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Ein Wochenende in Düren

A (Ful)bright Future

Ein Wochenende in Düren

Olivia Wilkins

The weekend after Alex's 25th Geburtstag, we ventured to Düren, a small city on the river Rur between Aachen and Köln. Only about 40 minutes away by train, Düren made a nice birthday/Valentine's Day weekend getaway.

Düren Bahnhof, wrapped up in the nicest weather we saw all weekend. (Photo courtesy of Alexander Sauers)

The name Düren is derived from Durum, the Celtic word for castle. The town changed hands among Germanic tribes before ultimately being conquered by the Romans under Julius Caeser. Today, Düren is known for housing the paper industry beginning in the 17th century. Alex and I were excited to visit das Papiermuseum on our trip, but were disappointed to find that das Museum is closed for renovations until late 2017! Despite the disappointment in not being able to enjoy the planned core of our trip, we had a great time.

While in Düren, we stayed at Düren's Post Hotel, a family establishment that opened in 1988. The building has the charm of an older hotel with the comforts of a recently renovated one (including modern bathrooms). The halls are lined with old sofas and cabinets, but the rooms are cozy with fresh sheets and fluffy pillows. For the rainy, miserably cold weekend, the Düren's Post Hotel was a great place to stay in bed and watch Netflix with Gummibären and hot tea.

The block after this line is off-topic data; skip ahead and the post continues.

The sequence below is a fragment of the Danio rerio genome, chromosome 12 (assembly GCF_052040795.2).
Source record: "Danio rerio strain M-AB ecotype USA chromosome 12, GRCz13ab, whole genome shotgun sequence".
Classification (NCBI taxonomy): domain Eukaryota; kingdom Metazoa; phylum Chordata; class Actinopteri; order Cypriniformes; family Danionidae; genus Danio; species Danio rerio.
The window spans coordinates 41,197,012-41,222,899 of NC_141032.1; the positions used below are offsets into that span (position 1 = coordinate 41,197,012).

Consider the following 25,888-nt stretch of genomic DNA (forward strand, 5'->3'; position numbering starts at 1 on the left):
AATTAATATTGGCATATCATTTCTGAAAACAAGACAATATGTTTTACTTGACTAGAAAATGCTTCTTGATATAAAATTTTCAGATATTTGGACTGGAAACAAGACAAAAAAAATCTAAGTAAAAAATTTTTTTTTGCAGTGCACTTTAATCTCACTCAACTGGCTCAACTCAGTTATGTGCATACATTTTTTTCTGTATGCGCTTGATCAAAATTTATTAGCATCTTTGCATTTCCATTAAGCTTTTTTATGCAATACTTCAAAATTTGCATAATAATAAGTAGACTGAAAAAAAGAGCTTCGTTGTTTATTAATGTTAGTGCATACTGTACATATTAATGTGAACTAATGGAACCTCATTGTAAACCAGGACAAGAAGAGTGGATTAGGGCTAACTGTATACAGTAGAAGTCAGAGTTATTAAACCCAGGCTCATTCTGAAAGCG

Between episodes of Lost on Netflix, Alex and I bundled up to face the freezing wind between rain showers. Although visiting das Papiermuseum was a bust, we accomplished a lot on our trip. We saw some cool old buildings, passed some neat sculptures, and had the most success we've had while in Germany while shopping. Our first bit of success came when finding one of Alex's birthday presents: a pair of Birkenstock Sandalen. Despite Birkenstocks being a German product and being told we "can find them anywhere," tracking down a pair of these robust, fitted shoes has been anything but easy. Our luck, however, changed in Düren when we found the perfect pair—and at half the price of what they go for imported to the States!

Fountains in Germany can be... interesting....

The second piece of shopping success came at H&M, one of the few clothing department stores in Germany. While there are some stores similar to Boscov's, JCPenny, or Kohl's, they are few and far between. This has been a nightmare for me because finding Umstandsmode has been impossible. In Düren I saw (and bought) my first pieces of maternity clothing (from a very limited selection). Of course, being from H&M, most of the clothes available were in the form of skinny jeans, which I couldn't pull off even if I weren't pregnant. So I settled for some nice leggings and a button down shirt.

After the clothing successes for both Alex and myself, it was time for shopping attempt number three: baby souvenirs. Alex and I went to a toy store in hopes of finding 1. FC Köln goodies, and once again, we struck gold. We bought Baby a bottle and set of pacifiers, both with the football team's mascot, Hennes the billy goat. We also got the baby a pillow in the shape of a goat (which I am certain is more for Alex than the baby).

Seal above the entrance to Düren Bahnhof, featuring the crest of Köln (red and white shield featuring three crowns).

Perhaps my favorite part of the whole trip was the bed. Being in my seventh month of pregnancy, the most frustrating part of my day is waking up in our apartment in a bed that is about 40 centimeters (about 1.3 feet) off the ground. Sleeping in a bed about twice that height was nothing short of fantastisch (and it made me feel like a 22-year-old rather than 50 years older).